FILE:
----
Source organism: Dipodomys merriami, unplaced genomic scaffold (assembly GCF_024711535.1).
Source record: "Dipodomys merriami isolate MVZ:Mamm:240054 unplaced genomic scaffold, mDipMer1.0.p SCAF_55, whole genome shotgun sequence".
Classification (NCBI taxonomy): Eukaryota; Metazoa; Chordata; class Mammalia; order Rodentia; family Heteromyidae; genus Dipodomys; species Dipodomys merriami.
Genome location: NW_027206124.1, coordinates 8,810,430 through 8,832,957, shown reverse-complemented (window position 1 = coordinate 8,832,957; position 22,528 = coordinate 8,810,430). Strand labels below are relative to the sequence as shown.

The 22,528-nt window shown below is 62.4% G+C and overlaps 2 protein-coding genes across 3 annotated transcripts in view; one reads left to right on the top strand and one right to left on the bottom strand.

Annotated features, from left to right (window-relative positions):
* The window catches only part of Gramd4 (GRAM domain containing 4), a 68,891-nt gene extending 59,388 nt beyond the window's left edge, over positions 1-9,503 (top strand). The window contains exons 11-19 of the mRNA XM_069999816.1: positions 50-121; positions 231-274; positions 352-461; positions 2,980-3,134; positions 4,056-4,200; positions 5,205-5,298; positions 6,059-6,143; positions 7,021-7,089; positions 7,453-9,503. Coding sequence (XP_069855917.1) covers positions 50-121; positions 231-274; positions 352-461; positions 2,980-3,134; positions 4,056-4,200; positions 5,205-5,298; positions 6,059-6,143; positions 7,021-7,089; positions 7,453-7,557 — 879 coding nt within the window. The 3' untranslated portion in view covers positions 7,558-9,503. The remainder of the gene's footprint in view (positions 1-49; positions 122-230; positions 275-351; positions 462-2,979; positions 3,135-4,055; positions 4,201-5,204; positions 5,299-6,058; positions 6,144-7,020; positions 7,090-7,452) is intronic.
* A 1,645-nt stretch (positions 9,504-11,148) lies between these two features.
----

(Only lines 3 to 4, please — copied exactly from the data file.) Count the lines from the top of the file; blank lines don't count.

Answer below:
Classification (NCBI taxonomy): Eukaryota; Metazoa; Chordata; class Mammalia; order Rodentia; family Heteromyidae; genus Dipodomys; species Dipodomys merriami.
Genome location: NW_027206124.1, coordinates 8,810,430 through 8,832,957, shown reverse-complemented (window position 1 = coordinate 8,832,957; position 22,528 = coordinate 8,810,430). Strand labels below are relative to the sequence as shown.